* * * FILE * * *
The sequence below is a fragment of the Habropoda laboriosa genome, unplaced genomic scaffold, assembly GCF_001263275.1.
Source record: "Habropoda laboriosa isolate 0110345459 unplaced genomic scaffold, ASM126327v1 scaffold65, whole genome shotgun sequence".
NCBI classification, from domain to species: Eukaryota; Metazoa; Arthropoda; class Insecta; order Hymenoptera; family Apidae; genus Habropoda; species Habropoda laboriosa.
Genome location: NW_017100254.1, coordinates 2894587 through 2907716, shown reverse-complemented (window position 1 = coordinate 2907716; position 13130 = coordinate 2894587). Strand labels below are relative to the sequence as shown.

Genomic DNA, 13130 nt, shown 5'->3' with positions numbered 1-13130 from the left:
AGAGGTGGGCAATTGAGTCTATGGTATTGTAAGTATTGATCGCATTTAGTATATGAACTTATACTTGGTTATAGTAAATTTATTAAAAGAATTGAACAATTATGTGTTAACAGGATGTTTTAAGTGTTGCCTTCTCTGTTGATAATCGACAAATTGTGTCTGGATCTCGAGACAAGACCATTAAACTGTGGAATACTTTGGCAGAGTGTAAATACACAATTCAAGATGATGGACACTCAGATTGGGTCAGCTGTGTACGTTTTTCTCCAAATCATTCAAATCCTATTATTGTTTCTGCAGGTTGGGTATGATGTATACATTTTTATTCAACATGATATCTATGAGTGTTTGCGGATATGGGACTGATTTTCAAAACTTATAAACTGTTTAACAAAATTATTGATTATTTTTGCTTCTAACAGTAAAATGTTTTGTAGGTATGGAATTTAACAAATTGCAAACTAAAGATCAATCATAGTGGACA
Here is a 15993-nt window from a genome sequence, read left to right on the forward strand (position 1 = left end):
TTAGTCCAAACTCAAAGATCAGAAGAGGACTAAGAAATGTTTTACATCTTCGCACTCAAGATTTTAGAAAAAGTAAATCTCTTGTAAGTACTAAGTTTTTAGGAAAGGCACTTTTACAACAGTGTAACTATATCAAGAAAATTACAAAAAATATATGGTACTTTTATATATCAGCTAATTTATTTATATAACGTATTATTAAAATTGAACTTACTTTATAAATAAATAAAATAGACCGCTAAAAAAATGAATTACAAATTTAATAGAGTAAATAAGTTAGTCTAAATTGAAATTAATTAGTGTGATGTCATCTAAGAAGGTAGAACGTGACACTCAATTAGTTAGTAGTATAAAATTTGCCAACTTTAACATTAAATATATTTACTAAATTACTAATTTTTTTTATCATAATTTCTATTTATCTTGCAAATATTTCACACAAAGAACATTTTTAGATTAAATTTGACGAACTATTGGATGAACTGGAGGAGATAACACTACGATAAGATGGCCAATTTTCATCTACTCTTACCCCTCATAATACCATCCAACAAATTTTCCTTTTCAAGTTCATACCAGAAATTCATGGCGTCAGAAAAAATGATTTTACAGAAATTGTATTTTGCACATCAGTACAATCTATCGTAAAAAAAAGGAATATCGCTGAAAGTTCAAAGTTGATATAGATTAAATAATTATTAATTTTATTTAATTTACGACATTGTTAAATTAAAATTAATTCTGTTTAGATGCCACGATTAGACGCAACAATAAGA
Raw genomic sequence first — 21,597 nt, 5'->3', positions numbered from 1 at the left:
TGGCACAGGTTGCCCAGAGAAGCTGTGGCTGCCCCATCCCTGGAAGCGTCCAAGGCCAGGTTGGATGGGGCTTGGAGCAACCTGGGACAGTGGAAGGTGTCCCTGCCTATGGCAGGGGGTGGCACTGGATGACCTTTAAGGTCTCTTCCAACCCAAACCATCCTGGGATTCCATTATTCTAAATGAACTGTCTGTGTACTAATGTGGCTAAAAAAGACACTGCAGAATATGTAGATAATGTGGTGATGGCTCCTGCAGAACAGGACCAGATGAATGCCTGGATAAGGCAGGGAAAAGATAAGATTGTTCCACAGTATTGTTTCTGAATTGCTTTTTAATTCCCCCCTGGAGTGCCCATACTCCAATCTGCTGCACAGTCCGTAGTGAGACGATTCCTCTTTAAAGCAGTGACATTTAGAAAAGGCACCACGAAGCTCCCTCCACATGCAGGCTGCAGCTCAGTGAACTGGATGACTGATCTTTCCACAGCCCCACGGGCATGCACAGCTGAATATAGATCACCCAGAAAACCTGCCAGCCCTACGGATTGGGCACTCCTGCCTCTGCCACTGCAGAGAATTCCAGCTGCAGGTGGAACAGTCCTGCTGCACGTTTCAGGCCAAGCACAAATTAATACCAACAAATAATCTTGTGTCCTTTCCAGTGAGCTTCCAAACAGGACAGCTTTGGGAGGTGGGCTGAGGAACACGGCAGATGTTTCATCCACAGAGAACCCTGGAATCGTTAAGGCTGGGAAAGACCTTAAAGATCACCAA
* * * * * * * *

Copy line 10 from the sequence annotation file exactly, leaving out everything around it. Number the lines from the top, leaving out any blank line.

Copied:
TGGCACAGGTTGCCCAGAGAAGCTGTGGCTGCCCCATCCCTGGAAGCGTCCAAGGCCAGGTTGGATGGGGCTTGGAGCAACCTGGGACAGTGGAAGGTGTCCCTGCCTATGGCAGGGGGTGGCACTGGATGACCTTTAAGGTCTCTTCCAACCCAAACCATCCTGGGATTCCATTATTCTAAATGAACTGTCTGTGTACTAATGTGGCTAAAAAAGACACTGCAGAATATGTAGATAATGTGGTGATGGCTCCTGCAGAACAGGACCAGATGAATGCCTGGATAAGGCAGGGAAAAGATAAGATTGTTCCACAGTATTGTTTCTGAATTGCTTTTTAATTCCCCCCTGGAGTGCCCATACTCCAATCTGCTGCACAGTCCGTAGTGAGACGATTCCTCTTTAAAGCAGTGACATTTAGAAAAGGCACCACGAAGCTCCCTCCACATGCAGGCTGCAGCTCAGTGAACTGGATGACTGATCTTTCCACAGCCCCACGGGCATGCACAGCTGAATATAGATCACCCAGAAAACCTGCCAGCCCTACGGATTGGGCACTCCTGCCTCTGCCACTGCAGAGAATTCCAGCTGCAGGTGGAACAGTCCTGCTGCACGTTTCAGGCCAAGCACAAATTAATACCAACAAATAATCTTGTGTCCTTTCCAGTGAGCTTCCAAACAGGACAGCTTTGGGAGGTGGGCTGAGGAACACGGCAGATGTTTCATCCACAGAGAACCCTGGAATCGTTAAGGCTGGGAAAGACCTTAAAGATCACCAA